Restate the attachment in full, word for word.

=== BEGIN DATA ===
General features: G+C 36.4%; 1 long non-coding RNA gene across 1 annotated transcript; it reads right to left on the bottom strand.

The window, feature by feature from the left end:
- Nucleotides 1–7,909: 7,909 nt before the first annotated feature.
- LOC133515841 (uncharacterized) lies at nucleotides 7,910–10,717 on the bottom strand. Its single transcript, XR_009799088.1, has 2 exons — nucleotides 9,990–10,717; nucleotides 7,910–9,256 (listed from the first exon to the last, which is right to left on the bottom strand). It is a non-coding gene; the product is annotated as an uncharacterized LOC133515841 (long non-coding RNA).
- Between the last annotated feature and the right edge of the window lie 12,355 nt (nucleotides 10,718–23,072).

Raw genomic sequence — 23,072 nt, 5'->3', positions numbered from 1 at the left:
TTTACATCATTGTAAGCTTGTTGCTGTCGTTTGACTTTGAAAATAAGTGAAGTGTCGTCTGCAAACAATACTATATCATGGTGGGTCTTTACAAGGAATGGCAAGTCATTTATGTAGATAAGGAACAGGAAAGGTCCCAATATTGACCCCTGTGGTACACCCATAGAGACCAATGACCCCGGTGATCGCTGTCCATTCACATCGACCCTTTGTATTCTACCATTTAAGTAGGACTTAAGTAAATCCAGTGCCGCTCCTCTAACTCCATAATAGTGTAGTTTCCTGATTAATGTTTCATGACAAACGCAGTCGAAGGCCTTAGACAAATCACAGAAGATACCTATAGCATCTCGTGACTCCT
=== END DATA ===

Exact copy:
General features: G+C 36.4%; 1 long non-coding RNA gene across 1 annotated transcript; it reads right to left on the bottom strand.

The window, feature by feature from the left end:
- Nucleotides 1–7,909: 7,909 nt before the first annotated feature.
- LOC133515841 (uncharacterized) lies at nucleotides 7,910–10,717 on the bottom strand. Its single transcript, XR_009799088.1, has 2 exons — nucleotides 9,990–10,717; nucleotides 7,910–9,256 (listed from the first exon to the last, which is right to left on the bottom strand). It is a non-coding gene; the product is annotated as an uncharacterized LOC133515841 (long non-coding RNA).
- Between the last annotated feature and the right edge of the window lie 12,355 nt (nucleotides 10,718–23,072).

Raw genomic sequence — 23,072 nt, 5'->3', positions numbered from 1 at the left:
TTTACATCATTGTAAGCTTGTTGCTGTCGTTTGACTTTGAAAATAAGTGAAGTGTCGTCTGCAAACAATACTATATCATGGTGGGTCTTTACAAGGAATGGCAAGTCATTTATGTAGATAAGGAACAGGAAAGGTCCCAATATTGACCCCTGTGGTACACCCATAGAGACCAATGACCCCGGTGATCGCTGTCCATTCACATCGACCCTTTGTATTCTACCATTTAAGTAGGACTTAAGTAAATCCAGTGCCGCTCCTCTAACTCCATAATAGTGTAGTTTCCTGATTAATGTTTCATGACAAACGCAGTCGAAGGCCTTAGACAAATCACAGAAGATACCTATAGCATCTCGTGACTCCT